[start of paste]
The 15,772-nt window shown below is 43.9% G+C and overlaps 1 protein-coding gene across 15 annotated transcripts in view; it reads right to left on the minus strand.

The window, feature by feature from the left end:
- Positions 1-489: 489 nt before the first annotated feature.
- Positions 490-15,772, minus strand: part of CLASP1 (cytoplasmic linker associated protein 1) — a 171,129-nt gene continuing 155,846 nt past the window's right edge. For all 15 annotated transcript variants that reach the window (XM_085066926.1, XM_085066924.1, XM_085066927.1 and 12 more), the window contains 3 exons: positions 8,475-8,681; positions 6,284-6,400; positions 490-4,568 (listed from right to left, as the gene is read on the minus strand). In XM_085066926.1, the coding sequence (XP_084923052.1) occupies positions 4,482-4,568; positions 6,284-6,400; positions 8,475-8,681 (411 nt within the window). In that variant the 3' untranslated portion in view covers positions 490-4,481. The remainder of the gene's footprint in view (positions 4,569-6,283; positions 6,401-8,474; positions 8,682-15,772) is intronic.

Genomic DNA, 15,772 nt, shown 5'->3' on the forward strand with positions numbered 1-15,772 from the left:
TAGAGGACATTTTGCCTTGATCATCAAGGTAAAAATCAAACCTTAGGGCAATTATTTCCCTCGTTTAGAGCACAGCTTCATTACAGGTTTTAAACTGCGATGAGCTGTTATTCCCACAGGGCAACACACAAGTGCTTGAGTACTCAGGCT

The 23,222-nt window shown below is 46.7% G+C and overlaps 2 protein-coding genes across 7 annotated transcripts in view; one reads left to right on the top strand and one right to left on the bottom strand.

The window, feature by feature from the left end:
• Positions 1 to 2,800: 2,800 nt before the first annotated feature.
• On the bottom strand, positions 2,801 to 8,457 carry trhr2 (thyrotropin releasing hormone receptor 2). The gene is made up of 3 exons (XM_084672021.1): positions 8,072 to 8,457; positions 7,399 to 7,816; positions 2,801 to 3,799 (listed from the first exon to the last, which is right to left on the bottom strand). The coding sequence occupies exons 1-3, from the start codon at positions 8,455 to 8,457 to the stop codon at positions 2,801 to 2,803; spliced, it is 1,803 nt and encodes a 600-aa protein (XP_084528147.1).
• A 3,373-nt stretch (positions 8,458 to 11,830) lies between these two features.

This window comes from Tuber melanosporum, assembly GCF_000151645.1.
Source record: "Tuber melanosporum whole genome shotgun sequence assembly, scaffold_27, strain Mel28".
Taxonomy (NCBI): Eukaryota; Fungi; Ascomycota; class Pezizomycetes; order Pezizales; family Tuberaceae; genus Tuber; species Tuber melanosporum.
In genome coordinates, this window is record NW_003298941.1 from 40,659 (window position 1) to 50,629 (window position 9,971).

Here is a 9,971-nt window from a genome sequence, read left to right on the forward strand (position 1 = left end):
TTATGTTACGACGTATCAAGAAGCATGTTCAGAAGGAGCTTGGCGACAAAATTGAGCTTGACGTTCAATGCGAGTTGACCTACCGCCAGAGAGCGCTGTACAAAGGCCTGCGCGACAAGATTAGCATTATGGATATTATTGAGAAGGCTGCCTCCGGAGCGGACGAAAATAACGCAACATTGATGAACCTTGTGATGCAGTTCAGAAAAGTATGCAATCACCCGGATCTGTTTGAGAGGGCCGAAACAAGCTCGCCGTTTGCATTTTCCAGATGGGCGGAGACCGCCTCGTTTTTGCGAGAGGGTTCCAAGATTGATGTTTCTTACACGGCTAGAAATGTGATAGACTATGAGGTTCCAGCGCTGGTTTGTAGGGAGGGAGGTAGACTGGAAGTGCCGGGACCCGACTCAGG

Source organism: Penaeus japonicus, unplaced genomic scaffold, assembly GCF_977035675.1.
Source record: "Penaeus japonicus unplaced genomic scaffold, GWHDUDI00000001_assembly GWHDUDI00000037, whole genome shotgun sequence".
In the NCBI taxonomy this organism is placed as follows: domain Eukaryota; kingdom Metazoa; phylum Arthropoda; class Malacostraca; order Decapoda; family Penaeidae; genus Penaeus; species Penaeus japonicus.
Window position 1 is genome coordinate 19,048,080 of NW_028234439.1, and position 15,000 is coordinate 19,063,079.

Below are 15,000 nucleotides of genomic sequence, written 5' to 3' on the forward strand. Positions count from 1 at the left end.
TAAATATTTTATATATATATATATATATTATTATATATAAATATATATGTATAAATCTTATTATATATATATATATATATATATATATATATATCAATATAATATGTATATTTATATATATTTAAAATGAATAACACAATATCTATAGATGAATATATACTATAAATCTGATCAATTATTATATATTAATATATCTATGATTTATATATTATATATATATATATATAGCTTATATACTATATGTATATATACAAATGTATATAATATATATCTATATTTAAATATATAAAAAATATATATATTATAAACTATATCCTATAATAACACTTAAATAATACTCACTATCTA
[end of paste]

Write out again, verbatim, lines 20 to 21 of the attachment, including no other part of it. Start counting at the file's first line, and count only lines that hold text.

In the NCBI taxonomy this organism is placed as follows: domain Eukaryota; kingdom Metazoa; phylum Arthropoda; class Malacostraca; order Decapoda; family Penaeidae; genus Penaeus; species Penaeus japonicus.
Window position 1 is genome coordinate 19,048,080 of NW_028234439.1, and position 15,000 is coordinate 19,063,079.